For the month of June, Burlington Middle School was decorated with Pride decorations, including the ubiquitous and racist Pride flag (see this post for an explanation of why it is racist) and a poster with the Tennessee Williams quote, “What is straight? A line can be straight, or a street, but the human heart, oh, no, it’s curved line a road through mountains.” This quote, understandably, offended straight students. So a group of students protested, tearing down the racist Pride decorations and chanting, “My pronouns are USA.”

(Source: DC Draino Instagram post)

Appallingly but not surprisingly, public officials criticized the protesting students, as opposed to the intolerant displays against which they were protesting. 

Members of the Burlington Select Board called the protest “unacceptable” and characterized it as both “intolerant rhetoric” and “displays of intolerance and homophobia.” In reality, however, it was the Pride month celebration that was intolerant and unacceptable, because it involved the display of a racially discriminatory flag, as well as a poster which claimed that an entire group of people do not exist.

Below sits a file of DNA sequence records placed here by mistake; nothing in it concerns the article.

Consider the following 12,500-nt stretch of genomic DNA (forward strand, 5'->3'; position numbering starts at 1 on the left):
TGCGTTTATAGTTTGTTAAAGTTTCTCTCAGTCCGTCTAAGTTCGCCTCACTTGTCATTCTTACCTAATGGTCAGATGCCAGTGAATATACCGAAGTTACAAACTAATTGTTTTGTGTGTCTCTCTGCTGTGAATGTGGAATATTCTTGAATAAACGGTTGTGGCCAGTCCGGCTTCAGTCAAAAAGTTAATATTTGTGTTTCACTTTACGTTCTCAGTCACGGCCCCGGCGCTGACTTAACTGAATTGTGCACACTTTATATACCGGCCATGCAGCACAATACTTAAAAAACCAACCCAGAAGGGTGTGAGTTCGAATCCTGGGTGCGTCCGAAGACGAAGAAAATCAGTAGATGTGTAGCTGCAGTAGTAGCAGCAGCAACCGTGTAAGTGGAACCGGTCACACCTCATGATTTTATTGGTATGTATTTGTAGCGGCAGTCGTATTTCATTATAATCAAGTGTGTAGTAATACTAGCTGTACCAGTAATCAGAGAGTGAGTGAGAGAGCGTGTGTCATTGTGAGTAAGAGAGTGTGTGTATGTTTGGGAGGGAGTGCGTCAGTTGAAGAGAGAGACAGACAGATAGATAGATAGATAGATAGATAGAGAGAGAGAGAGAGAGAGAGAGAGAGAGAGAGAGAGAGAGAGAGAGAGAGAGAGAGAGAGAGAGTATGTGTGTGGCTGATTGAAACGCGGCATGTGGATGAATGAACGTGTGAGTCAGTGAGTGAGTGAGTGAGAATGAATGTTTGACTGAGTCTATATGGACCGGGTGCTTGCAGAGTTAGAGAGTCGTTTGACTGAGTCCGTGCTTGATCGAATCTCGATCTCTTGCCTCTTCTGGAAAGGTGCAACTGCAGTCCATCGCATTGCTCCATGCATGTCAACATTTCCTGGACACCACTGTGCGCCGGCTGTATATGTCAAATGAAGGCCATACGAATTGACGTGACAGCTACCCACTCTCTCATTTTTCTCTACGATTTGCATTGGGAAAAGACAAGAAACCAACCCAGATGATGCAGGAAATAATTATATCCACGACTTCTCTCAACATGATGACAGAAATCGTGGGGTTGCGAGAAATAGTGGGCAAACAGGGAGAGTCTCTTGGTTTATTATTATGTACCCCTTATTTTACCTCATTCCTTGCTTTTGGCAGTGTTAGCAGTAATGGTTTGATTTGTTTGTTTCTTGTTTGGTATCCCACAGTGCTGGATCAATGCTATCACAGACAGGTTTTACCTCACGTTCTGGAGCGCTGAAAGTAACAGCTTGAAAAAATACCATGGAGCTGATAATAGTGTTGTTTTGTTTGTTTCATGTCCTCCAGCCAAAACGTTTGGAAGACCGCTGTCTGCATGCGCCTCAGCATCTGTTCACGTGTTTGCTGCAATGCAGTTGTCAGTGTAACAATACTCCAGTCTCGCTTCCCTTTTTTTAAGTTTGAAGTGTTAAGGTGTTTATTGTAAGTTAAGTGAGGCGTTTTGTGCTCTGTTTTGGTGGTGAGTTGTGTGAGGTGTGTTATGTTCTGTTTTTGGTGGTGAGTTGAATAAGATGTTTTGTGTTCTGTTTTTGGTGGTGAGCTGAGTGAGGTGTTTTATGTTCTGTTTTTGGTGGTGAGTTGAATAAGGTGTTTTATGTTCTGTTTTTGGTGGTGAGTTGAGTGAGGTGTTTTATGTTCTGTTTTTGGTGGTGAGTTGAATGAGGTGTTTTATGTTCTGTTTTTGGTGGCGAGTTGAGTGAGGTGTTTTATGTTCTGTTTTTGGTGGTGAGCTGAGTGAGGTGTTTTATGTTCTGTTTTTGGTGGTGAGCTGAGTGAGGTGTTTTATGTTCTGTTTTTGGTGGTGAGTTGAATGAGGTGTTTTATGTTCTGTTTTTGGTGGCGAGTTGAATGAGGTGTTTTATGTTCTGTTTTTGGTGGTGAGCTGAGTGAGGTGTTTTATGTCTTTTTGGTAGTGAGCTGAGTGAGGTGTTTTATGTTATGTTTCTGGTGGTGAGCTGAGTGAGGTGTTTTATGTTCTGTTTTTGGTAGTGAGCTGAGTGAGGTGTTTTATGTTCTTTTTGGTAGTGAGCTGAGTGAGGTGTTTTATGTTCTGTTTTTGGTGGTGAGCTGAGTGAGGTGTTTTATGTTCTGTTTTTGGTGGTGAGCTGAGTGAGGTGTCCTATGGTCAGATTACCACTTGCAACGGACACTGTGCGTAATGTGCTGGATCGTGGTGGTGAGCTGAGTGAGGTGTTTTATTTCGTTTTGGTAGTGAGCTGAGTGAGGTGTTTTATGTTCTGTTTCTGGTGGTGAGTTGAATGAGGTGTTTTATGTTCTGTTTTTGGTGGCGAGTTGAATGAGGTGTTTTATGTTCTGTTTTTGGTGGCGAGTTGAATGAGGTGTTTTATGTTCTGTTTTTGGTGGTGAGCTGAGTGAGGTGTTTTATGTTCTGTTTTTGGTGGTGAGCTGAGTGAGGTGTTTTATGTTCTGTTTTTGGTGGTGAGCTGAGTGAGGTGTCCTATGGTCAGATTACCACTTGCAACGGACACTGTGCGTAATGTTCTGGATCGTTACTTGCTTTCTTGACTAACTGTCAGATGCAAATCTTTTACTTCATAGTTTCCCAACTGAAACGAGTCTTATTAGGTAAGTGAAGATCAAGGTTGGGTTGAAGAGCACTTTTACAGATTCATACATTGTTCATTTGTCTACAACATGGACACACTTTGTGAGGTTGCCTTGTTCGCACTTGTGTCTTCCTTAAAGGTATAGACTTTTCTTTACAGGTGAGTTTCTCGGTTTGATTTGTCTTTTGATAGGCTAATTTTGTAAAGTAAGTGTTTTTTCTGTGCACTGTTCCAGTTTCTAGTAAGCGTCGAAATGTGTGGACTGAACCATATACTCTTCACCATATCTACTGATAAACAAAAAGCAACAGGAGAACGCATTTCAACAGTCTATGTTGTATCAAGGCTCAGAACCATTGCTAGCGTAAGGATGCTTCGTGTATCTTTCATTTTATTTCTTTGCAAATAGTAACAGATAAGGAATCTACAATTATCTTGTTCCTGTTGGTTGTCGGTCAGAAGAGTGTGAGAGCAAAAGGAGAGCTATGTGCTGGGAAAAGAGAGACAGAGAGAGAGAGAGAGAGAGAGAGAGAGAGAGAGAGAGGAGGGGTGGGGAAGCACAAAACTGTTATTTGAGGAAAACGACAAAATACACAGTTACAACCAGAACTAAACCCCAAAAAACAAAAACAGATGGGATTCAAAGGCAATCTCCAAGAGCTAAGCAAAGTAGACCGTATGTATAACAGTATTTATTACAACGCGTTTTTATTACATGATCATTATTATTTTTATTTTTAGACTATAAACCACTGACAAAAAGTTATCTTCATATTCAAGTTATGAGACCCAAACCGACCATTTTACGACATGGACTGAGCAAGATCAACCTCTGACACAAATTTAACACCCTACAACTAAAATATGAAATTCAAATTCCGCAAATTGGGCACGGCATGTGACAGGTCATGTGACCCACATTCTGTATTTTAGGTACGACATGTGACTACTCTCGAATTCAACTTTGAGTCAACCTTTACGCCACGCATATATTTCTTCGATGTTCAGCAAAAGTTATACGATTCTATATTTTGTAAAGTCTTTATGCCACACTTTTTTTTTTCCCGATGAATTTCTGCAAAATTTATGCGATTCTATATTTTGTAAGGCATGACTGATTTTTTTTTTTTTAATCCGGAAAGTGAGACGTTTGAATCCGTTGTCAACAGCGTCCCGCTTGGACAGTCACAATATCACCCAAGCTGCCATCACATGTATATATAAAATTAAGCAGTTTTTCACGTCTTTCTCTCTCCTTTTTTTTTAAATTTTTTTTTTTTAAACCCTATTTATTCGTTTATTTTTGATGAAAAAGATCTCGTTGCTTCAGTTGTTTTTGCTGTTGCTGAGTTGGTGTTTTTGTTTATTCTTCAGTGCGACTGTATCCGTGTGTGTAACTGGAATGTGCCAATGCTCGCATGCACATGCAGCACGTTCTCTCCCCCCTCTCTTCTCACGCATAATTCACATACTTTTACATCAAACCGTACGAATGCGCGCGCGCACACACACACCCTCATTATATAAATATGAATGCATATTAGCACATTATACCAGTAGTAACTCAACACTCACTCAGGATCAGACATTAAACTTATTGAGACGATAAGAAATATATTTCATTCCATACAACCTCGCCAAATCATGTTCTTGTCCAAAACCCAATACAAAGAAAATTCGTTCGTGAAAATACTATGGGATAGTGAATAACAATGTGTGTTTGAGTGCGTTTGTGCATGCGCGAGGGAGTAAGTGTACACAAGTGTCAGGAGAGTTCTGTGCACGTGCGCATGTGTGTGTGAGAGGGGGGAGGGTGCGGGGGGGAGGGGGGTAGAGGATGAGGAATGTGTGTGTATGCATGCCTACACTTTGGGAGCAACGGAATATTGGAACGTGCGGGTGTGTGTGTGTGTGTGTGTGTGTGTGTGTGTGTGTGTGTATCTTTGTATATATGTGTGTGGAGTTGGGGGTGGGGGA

A statement by school superintendent Eric Conti was similarly lacking in both logic and moral decency.

Conti described the protest as “hateful,” which makes no sense because there is nothing hateful about standing up against racial discrimination or against the attempted erasure of an entire group of people based on their sexual orientation. (Arguably, it is the discrimination and attempted erasure that are hateful.)

Conti also said that the school system is “obligated to provide a safe environment for all students to feel safe, seen, and respected without retaliation.” This is true, but in the opposite way of what Conti meant: to display a flag that excludes white people and a poster that denies the existence of straight people is to ensure that not all students feel seen and respected. If Conti truly cared about the ability of students to feel seen and respected, the Pride celebration, and not the protests against it, would be the target of his criticism.

Making things even worse, Conti pompously declared that “it is not enough to publicly denounce these incidents as they happen” and called on people to “educate our community on the nature of these events.” Actually, “these events” should not be denounced at all; they should be publicly praised, and the racist and intolerant Pride celebrations should instead be denounced. The “nature of these events” is that people protested against a poster telling them that they do not exist. I fail to understand how that is a bad thing. The Tennessee Williams quote that erases the existence of straight people is what should be criticized here, not the students protesting against it.